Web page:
10 Images to Inspire a Last Minute Hiking Trip in the Alps

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This trip was made possible thanks to Eddie Bauer and their #LiveYourAdventure campaign. When you start kitting out your own hiking adventure in the Alps, or other trip, make sure to check out their gear. It’s my go-to brand for all outdoor adventure.

It hadn’t yet snowed in Chamonix, France, but as we gained elevation we found ourselves walking through the remnants of autumn’s unexpected first snowfall.  At 2500m, high above Lac Blanc, we couldn’t find a campsite; all the usual spots people used were dripping wet puddles that would ultimately make for a cold, wet night in the Alps.

We decided to take a chance on what we collectively called the nicest campsite in France. With light winds and a favourable forecast, we hoped to get away with pitching our tent on an exposed flat space that offered surreal views. Mont Blanc, Aiguille de Midi and Aiguille Verte were all clearly visible.

Waking up to an incredible sunrise above Mt Blanc, Europe’s highest mountain, was the perfect way to end a whirlwind hiking trip that took us through Switzerland, Italy and France. Only a week before, we canceled our plans to hike the 170 km Tour de Mont Blanc due to an incredibly wet-weather forecast.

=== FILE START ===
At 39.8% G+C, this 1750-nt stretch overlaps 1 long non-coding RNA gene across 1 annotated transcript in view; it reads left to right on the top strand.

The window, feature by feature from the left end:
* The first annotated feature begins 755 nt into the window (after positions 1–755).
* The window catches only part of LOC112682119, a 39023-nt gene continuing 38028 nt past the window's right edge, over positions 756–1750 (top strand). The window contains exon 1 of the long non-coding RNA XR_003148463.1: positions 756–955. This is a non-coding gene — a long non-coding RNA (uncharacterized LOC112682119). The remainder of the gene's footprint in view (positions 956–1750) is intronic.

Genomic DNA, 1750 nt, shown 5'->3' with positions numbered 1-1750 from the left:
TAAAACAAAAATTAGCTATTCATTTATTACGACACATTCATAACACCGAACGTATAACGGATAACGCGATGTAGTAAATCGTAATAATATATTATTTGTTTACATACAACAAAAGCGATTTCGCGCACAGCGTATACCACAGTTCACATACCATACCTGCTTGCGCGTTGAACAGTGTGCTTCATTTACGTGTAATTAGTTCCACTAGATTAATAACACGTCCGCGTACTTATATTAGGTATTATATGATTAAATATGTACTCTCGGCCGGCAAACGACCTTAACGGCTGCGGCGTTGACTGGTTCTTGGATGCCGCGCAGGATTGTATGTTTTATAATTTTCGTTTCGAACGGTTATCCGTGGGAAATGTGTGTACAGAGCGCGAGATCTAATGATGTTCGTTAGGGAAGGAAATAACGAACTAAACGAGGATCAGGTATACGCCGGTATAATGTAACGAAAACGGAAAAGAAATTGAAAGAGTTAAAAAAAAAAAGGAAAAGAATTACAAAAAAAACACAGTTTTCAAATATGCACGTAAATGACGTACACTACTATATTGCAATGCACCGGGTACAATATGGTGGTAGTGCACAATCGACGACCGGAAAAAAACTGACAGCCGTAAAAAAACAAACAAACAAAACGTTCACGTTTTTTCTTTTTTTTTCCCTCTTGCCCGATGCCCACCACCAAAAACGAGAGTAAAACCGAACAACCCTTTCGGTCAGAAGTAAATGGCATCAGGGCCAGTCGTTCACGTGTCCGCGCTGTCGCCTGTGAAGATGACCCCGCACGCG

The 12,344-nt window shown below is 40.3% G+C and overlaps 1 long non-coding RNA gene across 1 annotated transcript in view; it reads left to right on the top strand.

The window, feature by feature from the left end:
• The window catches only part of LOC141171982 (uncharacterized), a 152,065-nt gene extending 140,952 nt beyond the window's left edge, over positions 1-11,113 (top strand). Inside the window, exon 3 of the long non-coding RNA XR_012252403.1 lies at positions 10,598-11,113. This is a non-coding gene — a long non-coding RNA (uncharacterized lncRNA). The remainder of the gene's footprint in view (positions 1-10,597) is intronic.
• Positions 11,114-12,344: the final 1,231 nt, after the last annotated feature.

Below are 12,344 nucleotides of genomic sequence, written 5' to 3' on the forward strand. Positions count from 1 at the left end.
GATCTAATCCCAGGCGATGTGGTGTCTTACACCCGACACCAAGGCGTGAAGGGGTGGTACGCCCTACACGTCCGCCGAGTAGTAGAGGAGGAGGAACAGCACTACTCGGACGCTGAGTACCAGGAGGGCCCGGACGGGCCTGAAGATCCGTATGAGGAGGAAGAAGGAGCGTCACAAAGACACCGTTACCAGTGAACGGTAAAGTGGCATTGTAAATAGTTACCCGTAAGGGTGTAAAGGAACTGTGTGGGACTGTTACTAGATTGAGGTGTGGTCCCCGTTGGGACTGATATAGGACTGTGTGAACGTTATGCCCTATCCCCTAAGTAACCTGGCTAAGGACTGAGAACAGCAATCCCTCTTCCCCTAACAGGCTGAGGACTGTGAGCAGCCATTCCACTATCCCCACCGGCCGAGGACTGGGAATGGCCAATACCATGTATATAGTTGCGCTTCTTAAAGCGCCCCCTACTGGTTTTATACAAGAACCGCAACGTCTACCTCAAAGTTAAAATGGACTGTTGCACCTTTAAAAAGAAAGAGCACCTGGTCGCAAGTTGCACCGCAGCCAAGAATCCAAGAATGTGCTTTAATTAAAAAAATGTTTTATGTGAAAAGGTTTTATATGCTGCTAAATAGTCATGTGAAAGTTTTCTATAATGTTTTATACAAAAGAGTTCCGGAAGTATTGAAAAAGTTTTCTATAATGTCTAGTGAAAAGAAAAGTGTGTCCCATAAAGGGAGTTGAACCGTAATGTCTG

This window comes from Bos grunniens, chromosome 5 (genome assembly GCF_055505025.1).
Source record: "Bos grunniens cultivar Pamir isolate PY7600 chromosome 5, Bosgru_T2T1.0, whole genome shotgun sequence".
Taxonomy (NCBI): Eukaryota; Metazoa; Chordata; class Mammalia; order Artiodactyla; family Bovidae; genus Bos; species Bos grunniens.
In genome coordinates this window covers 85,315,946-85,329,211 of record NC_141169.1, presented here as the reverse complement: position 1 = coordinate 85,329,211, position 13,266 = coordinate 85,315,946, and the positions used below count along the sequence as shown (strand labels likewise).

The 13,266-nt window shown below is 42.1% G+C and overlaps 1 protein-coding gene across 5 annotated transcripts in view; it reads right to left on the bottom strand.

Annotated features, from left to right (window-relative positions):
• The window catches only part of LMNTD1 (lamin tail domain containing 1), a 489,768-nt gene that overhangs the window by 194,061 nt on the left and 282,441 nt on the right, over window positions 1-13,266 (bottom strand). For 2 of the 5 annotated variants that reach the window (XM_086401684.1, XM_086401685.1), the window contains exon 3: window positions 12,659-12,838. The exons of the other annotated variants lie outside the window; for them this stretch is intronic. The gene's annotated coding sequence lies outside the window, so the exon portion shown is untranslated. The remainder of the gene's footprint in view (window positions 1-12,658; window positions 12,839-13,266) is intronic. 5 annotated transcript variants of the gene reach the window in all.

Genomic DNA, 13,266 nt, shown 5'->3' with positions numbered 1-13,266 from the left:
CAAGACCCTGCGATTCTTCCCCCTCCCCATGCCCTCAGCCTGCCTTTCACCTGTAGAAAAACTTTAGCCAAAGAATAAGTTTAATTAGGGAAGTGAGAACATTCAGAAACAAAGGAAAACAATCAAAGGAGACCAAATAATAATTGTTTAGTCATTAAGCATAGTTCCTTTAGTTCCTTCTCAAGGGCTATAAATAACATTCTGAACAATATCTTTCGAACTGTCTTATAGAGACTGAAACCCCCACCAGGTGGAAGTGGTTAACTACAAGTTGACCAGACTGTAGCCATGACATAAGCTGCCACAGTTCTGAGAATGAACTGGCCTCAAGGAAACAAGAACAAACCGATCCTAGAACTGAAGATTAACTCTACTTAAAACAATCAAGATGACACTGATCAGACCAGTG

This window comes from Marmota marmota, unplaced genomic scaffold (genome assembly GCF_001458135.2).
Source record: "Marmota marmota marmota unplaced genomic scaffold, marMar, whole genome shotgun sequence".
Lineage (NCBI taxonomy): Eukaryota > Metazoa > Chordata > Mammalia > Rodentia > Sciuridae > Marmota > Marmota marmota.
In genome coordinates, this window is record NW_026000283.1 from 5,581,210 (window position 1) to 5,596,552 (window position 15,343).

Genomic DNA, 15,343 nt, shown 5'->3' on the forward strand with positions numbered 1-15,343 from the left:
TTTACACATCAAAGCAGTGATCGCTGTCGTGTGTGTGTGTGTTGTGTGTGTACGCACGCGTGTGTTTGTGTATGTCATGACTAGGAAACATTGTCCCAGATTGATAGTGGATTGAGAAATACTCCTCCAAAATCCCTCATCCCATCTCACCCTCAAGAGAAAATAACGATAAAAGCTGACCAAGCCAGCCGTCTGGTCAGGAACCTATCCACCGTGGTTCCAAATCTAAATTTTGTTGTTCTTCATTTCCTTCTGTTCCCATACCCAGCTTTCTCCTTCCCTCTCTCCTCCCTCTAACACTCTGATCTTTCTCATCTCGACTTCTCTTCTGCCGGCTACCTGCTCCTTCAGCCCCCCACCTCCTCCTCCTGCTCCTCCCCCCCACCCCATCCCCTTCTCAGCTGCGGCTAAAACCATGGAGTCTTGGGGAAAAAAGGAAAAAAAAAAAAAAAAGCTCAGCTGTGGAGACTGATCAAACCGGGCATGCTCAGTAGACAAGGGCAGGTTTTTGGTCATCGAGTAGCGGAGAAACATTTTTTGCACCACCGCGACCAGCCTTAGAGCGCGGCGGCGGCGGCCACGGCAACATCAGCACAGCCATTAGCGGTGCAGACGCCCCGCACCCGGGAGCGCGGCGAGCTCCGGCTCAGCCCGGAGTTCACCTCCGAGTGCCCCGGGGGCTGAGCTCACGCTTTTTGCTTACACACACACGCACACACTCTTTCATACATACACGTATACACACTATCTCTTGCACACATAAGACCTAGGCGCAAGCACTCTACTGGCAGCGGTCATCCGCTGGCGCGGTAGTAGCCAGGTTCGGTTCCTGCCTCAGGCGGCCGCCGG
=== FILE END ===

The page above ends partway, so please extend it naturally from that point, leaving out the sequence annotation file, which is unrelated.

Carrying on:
We scrambled to make new plans as we chased sunnier weather around the Alps, and our week turned out spectacular. It doesn’t take much planning to have an incredible outdoor adventure, it just takes motivation. Here are 10 images (and tips) to inspire you to grab a backpack and explore the Alps.

10 Images to Inspire Your Hiking Adventure in the Alps

1 – It’s always sunny in the Alps

Chasing sunshine in the Alps

The alps are an incredible mountain range that stretch 1200 km across Europe; however, the weather is very localized. While we were hiking in a downpour near Chamonix, France, it was sunny in both Zermatt, Switzerland, and Gran Paradiso, Italy. All three locations are less than two hours away.

2 – Trails aren’t actually busy

Hiking in the Alps is a stunning, and quiet, experience